On Sunday, we went to a birthday lunch for a friend. It was at Hilo Burger Joint, one of a half block of creaky wooden buildings, vestiges of Hilo’s heyday as a cowboy town. When we walked in, it struck me as the runt of the TGI Friday’s litter. It had the same kind of menu and jolly atmosphere, it was just smaller. Our waiter was perky but not festooned with buttons and stuffed toys. And it was just as loud as its Tokyo litter mates.
The Big Island seems to have everything other places offer, they’re just smaller. Instead of Kinko’s, we have Paradise Business Center, which is gray and dusty and run by an equally gray and dusty skeleton of a man, but he takes Amazon and UPS drop-off without too much complaint. Instead of Costco, we have Cost U Less, which is much more manageable in scale and has tiny birds fluttering around inside it, a delightful addition to the shopping experience. The Hilo version of the Apple Store Genius Bar is a second floor back office with two computer dudes slouching on folding chairs, but they get the job done and you don’t need an appointment. Our Walmart and Target may be smaller than some, but they sometimes have what you want. And if they don’t, there’s always Amazon, which takes a week instead of a day but where’s the rush anyway?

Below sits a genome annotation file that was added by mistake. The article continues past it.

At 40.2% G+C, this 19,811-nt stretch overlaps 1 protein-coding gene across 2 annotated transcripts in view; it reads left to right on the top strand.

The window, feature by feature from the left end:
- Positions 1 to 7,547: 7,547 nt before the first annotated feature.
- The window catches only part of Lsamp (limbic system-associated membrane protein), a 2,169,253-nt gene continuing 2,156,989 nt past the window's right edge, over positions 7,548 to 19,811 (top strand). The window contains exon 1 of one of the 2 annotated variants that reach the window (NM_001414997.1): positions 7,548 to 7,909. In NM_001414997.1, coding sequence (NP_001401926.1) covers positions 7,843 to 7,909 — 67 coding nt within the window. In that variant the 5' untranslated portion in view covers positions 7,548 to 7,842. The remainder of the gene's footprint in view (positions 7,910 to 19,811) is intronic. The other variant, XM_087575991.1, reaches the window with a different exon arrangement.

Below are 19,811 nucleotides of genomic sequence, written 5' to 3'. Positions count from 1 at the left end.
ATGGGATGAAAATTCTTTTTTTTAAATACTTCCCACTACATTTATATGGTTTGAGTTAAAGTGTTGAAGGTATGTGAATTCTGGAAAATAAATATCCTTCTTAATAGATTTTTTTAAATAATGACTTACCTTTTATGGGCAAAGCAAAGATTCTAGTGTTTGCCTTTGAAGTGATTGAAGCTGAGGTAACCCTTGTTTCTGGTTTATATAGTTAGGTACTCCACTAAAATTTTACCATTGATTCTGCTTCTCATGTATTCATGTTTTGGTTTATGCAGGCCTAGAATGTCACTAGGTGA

At the Burger Joint, I discovered that the menu carried an involved discussion about how their burgers were made with wagyu but not Kobe beef because only beef from Kobe can be called Kobe beef and theirs is wagyu from Colorado. The editor in me was wondering why they had to bring up the concept of Kobe beef at all, as I heard split hairs gently fluttering toward the floor. Their standard burgers are made with local, grass fed, hormone free, Kulana beef, which sounded lovely to me, wondering why people make such a fuss about Kobe beef anyway. It’s fatty and tasteless, but that’s just my opinion.